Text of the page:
Entrepreneurs opened the Jantzen Beach Amusement Park along the Columbia River in north Portland on May 26, 1928. Jantzen executives and other prominent local residents underwrote the development of the park as a facility to showcase the company’s effort to encourage swimming. This led to Jantzen’s sponsorship of national “Learn to Swim” weeks which ran through the 1940s and into the 50s. Popular for over forty years, the amusement park closed to the public at the end of the 1970 season.
In the 1930s, Jantzen Knitting Mills photographed film stars such as Ginger Rogers and Johnny Weissmuller wearing the company’s swimming suits in its catalogs. In 1931, the company produced the largest advertising campaign in swimsuit history, including billboards, magazines, movie advertisements, radio programs, and local theatre and store tie-ins. Ads in Esquire magazine by artists George Petty and Alberto Vargas were considered avant-garde for the time because of their illustrious pin-up-girl style. They created the ultimate iconic female figure—classic, streamlined, long-legged, airbrushed beauties.
During World War II, regular product lines were interrupted as Jantzen manufactured military items to support the war effort, including sweaters, parachute bags, sleeping bags, gas mask carriers, and swimwear.
Jantzen’s International Set was introduced in 1956, a collection of swimsuits from eighteen design studios around the world. The Diving Girl now wore a strapless suit to stay current with the changes in women’s fashions.
In 1980, Jantzen Knitting Mills was purchased by Blue Bell, the manufacturer of Wrangler jeans. VF Corporation acquired Blue Bell in 1986, and Jantzen continued to operate as a subsidiary of one of the largest apparel producers in the country.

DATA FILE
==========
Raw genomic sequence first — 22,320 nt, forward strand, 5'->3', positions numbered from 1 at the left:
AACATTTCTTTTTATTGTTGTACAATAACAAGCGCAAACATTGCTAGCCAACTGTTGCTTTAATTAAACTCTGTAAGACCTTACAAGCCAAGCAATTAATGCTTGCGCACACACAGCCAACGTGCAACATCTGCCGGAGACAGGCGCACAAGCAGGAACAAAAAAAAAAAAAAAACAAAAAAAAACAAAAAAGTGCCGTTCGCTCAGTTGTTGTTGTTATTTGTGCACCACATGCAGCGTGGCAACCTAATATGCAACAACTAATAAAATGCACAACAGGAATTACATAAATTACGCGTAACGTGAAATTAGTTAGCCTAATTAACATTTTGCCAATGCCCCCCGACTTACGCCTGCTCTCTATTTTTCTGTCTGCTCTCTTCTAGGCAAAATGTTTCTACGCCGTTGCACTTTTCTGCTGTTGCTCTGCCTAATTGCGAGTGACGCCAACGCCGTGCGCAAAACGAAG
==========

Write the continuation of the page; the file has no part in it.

The company revived its Clean Water Program in 1992. With national and local environmental groups and retailers, Jantzen promoted beach and bay cleanups throughout the country and purchased the first environmental billboard advertisement in Times Square. At the same time, Jantzen suits appeared on contestants in the Miss USA and Miss Universe pageants, increasing the glamour of the brand.
In 2002, the Jantzen brand was purchased by Perry Ellis International, a producer of men’s and women's products. The Portland plant employs 45 people, including: designers, sewers, quality control personnel, product coordinators, and archivists. These seasoned resources under one roof adds to the collective industry knowledge and continuation of the brand’s success.
The Jantzen Archives are located in the company’s original 1929 headquarters at 1820 N.E. Glisan, Suite 100, in Portland, not far from the Willamette River where the founders tested the first swimming suit over a century ago.
Muldoon, Katy. "Jantzen's 100-year history reveals how Portland-made swimwear changed the world- and vice versa." Oregonian, Aug. 7, 2010. http://www.oregonlive.com/O/index.ssf/2010/08/jantzens_100_year_history_reve.html.
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This entry was last updated on Sept. 20, 2017